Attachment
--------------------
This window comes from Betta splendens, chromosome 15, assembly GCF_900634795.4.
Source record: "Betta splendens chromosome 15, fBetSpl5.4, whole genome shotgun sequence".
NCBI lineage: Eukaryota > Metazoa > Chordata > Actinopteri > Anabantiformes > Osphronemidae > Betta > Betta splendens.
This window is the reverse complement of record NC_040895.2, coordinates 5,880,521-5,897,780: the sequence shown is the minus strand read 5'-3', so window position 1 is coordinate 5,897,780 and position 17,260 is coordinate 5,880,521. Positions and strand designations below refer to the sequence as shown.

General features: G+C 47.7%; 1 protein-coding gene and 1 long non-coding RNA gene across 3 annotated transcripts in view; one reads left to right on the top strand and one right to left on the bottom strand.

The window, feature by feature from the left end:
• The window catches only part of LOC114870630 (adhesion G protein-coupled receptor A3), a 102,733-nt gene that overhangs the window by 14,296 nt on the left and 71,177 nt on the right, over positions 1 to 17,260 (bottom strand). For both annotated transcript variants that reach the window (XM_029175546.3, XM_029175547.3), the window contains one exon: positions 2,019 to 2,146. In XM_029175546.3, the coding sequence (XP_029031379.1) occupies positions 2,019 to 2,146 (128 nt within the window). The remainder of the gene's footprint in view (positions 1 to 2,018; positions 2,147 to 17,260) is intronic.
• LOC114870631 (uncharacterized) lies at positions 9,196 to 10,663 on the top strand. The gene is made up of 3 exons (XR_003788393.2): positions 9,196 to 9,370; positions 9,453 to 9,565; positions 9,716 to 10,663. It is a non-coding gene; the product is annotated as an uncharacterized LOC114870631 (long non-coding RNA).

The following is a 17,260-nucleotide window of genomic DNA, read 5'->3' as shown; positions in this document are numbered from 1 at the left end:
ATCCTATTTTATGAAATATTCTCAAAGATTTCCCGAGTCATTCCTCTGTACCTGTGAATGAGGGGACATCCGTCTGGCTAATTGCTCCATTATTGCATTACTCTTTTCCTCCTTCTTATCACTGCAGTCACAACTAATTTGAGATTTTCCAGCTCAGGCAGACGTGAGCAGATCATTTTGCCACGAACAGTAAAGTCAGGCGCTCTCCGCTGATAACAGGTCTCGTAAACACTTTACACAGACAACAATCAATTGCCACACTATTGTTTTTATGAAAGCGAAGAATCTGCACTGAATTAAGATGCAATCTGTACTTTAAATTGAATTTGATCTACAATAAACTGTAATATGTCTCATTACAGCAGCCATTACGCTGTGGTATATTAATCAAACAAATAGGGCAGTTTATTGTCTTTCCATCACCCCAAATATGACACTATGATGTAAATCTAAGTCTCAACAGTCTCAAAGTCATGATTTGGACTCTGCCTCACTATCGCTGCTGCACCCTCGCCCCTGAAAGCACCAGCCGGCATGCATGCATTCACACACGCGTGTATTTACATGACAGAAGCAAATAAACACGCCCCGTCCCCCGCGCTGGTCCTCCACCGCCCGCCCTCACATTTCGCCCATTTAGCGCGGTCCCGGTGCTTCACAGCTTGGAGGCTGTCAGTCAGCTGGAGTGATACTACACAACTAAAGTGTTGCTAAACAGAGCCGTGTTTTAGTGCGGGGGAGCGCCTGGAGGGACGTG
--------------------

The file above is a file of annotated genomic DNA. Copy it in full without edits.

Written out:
This window comes from Betta splendens, chromosome 15, assembly GCF_900634795.4.
Source record: "Betta splendens chromosome 15, fBetSpl5.4, whole genome shotgun sequence".
NCBI lineage: Eukaryota > Metazoa > Chordata > Actinopteri > Anabantiformes > Osphronemidae > Betta > Betta splendens.
This window is the reverse complement of record NC_040895.2, coordinates 5,880,521-5,897,780: the sequence shown is the minus strand read 5'-3', so window position 1 is coordinate 5,897,780 and position 17,260 is coordinate 5,880,521. Positions and strand designations below refer to the sequence as shown.

General features: G+C 47.7%; 1 protein-coding gene and 1 long non-coding RNA gene across 3 annotated transcripts in view; one reads left to right on the top strand and one right to left on the bottom strand.

The window, feature by feature from the left end:
• The window catches only part of LOC114870630 (adhesion G protein-coupled receptor A3), a 102,733-nt gene that overhangs the window by 14,296 nt on the left and 71,177 nt on the right, over positions 1 to 17,260 (bottom strand). For both annotated transcript variants that reach the window (XM_029175546.3, XM_029175547.3), the window contains one exon: positions 2,019 to 2,146. In XM_029175546.3, the coding sequence (XP_029031379.1) occupies positions 2,019 to 2,146 (128 nt within the window). The remainder of the gene's footprint in view (positions 1 to 2,018; positions 2,147 to 17,260) is intronic.
• LOC114870631 (uncharacterized) lies at positions 9,196 to 10,663 on the top strand. The gene is made up of 3 exons (XR_003788393.2): positions 9,196 to 9,370; positions 9,453 to 9,565; positions 9,716 to 10,663. It is a non-coding gene; the product is annotated as an uncharacterized LOC114870631 (long non-coding RNA).

The following is a 17,260-nucleotide window of genomic DNA, read 5'->3' as shown; positions in this document are numbered from 1 at the left end:
ATCCTATTTTATGAAATATTCTCAAAGATTTCCCGAGTCATTCCTCTGTACCTGTGAATGAGGGGACATCCGTCTGGCTAATTGCTCCATTATTGCATTACTCTTTTCCTCCTTCTTATCACTGCAGTCACAACTAATTTGAGATTTTCCAGCTCAGGCAGACGTGAGCAGATCATTTTGCCACGAACAGTAAAGTCAGGCGCTCTCCGCTGATAACAGGTCTCGTAAACACTTTACACAGACAACAATCAATTGCCACACTATTGTTTTTATGAAAGCGAAGAATCTGCACTGAATTAAGATGCAATCTGTACTTTAAATTGAATTTGATCTACAATAAACTGTAATATGTCTCATTACAGCAGCCATTACGCTGTGGTATATTAATCAAACAAATAGGGCAGTTTATTGTCTTTCCATCACCCCAAATATGACACTATGATGTAAATCTAAGTCTCAACAGTCTCAAAGTCATGATTTGGACTCTGCCTCACTATCGCTGCTGCACCCTCGCCCCTGAAAGCACCAGCCGGCATGCATGCATTCACACACGCGTGTATTTACATGACAGAAGCAAATAAACACGCCCCGTCCCCCGCGCTGGTCCTCCACCGCCCGCCCTCACATTTCGCCCATTTAGCGCGGTCCCGGTGCTTCACAGCTTGGAGGCTGTCAGTCAGCTGGAGTGATACTACACAACTAAAGTGTTGCTAAACAGAGCCGTGTTTTAGTGCGGGGGAGCGCCTGGAGGGACGTG